$ traceroute
traceroute to (, 64 hops max, 52 byte packets
 1 (  1747.782 ms  1.812 ms  4.232 ms
 2 (  10.838 ms  12.883 ms  8.510 ms
 3  xx.xx.xx.xx (xx.xx.xx.xx)  10.588 ms  10.141 ms  10.652 ms
 4  xx.xx.xx.xx (xx.xx.xx.xx)  14.965 ms  16.702 ms  18.275 ms
 5  xx.xx.xx.xx (xx.xx.xx.xx)  15.092 ms  16.910 ms  17.127 ms
 6 (  13.711 ms  14.363 ms  11.698 ms
 7 (  12.802 ms (  12.647 ms  12.963 ms
 8 (  11.901 ms  13.666 ms  11.813 ms

Traceroute displays the source address of the ICMP message as the name of the hop and moves on to the next hop. When the source address matches the destination address, traceroute has reached the destination and the output represents the route from the source to the destination with the RTT to each hop. As with ping, the RTT values shown are not necessarily representative of the real RTT to a service such as HTTP or SSH. Traceroute, like ping, is considered to be lower priority so RTT values aren’t guaranteed.

There is a second caveat with traceroute you should be aware of. Traceroute shows you the path from the source to the destination. This does not mean that the reverse is true. In fact, there is no current way to identify the path from the destination to the source without running a second traceroute from the destination. Keep this in mind when troubleshooting path issues.


Netstat is an indispensable tool that shows you all of the network connections on an endpoint. That is, by invoking netstat on your local machine, all of the open ports and connections are shown. This includes connections that are not completely established as well as connections that are being torn down.

$ sudo netstat -anptu
Active Internet connections (servers and established)
Proto Recv-Q Send-Q Local Address           Foreign Address         State       PID/Program name
tcp        0      0    *               LISTEN      4417/master
tcp        0      0   *               LISTEN      2625/java
tcp        0      0*               LISTEN      559/slapd
tcp        0      0    *               LISTEN      1180/sshd
tcp        0      0        ESTABLISHED 2625/java
tcp        0      0      ESTABLISHED 559/slapd

The output above shows several different ports in a listening state as well as a few established connections. For listening ports, if the source address is, it is listening on all available interfaces. If there is an IP address instead, then the port is open only on that specific interface.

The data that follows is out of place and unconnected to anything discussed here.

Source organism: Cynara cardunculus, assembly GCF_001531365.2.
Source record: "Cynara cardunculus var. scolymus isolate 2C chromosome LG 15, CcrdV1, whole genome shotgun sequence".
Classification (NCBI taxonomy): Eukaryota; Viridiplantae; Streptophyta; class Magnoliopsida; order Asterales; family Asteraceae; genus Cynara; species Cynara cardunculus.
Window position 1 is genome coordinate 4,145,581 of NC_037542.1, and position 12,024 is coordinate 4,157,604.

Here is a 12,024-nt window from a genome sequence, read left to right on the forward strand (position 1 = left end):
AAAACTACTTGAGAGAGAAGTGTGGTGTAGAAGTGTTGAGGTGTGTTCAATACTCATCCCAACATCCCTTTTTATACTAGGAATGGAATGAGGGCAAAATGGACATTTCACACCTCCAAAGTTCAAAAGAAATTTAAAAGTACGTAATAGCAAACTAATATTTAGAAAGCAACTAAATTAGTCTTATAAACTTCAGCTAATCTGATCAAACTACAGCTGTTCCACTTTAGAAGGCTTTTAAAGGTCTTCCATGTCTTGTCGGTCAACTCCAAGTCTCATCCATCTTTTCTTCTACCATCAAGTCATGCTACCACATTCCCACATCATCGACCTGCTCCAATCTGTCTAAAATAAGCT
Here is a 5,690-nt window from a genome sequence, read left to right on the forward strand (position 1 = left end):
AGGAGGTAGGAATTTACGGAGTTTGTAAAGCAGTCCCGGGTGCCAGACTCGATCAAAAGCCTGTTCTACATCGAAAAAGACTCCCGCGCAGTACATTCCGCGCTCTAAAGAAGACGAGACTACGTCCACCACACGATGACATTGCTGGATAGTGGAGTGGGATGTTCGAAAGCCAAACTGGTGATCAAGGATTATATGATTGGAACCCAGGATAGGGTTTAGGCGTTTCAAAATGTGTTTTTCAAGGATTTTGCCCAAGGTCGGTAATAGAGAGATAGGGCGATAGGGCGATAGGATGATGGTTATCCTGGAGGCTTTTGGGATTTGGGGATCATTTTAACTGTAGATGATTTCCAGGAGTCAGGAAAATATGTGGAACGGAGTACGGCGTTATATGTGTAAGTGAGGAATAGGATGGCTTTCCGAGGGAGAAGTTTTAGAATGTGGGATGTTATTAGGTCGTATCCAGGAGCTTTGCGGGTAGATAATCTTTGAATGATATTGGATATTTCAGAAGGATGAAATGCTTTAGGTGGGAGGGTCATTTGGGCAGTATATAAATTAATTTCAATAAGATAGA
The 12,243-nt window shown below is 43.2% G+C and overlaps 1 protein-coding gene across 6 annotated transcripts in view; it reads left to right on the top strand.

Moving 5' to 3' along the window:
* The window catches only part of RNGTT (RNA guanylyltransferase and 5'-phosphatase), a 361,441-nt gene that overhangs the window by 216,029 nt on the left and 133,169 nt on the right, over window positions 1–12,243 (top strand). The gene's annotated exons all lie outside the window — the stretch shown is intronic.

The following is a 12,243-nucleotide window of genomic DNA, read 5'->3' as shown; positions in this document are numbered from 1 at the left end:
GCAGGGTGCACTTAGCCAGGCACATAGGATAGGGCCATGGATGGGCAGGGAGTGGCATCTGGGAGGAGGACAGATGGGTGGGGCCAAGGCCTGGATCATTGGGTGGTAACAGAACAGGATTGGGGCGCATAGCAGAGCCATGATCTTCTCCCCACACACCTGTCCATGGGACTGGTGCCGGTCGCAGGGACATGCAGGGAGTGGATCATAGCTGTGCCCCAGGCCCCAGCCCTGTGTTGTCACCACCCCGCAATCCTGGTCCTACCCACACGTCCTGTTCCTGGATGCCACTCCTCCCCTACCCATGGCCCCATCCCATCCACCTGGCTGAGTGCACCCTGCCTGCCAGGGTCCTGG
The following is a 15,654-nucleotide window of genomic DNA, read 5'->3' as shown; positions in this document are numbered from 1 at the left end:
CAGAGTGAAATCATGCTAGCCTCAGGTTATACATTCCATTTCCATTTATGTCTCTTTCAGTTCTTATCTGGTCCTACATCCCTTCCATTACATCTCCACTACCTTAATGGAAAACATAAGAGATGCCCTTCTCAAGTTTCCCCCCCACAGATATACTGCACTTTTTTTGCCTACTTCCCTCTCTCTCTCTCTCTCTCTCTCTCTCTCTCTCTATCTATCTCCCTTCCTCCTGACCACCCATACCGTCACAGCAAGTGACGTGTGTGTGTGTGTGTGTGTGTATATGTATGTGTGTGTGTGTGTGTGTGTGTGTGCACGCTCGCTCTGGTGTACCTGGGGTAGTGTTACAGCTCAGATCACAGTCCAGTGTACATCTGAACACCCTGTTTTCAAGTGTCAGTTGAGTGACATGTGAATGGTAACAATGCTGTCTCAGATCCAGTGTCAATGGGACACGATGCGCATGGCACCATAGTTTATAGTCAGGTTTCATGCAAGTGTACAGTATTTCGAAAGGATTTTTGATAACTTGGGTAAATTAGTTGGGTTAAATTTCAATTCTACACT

The established connections show the source and destination IPs as well as the source and destination ports. The Recv-Q and Send-Q fields show the number of bytes pending acknowledgement in either direction. Finally, the PID/Program name field shows the process ID and the name of the process responsible for the listening port or connection.

Netstat also has a number of switches that can be used to view other information such as the routing table or interface statistics. Both IPv4 and IPv6 are supported. There are switches to limit to either version, but both are displayed by default.

In recent years, netstat has been superseded by the ss command. You can find more information on the ss command in this post by Ken Hess.


As you can see, these tools are invaluable when troubleshooting network issues. As a network or systems administrator, I highly recommend becoming intimately familiar with these tools. Having these available may save you a lot of time troubleshooting.

How to leverage SNMP and not compromise the security of your server

This post first appeared on Redhat’s Enable Sysadmin community. You can find the post here.

Simple Network Management Protocol, or SNMP, has been around since 1988. While initially intended as an interim protocol as the Internet was first being rolled out, it quickly became a de facto standard for monitoring — and in some cases, managing — network equipment. Today, SNMP is used across most networks, small and large, to monitor the very equipment you likely passed through to get to this blog entry.

There are three primary flavors of SNMP: SNMPv1, SNMPv2c, and SNMPv3. SNMPv1 is, by far, the more popular flavor, despite being considered obsolete due to a complete lack of discernible security. This is likely because of the simplicity of SNMPv1 and that it’s generally used inside of the network and not exposed to the outside world.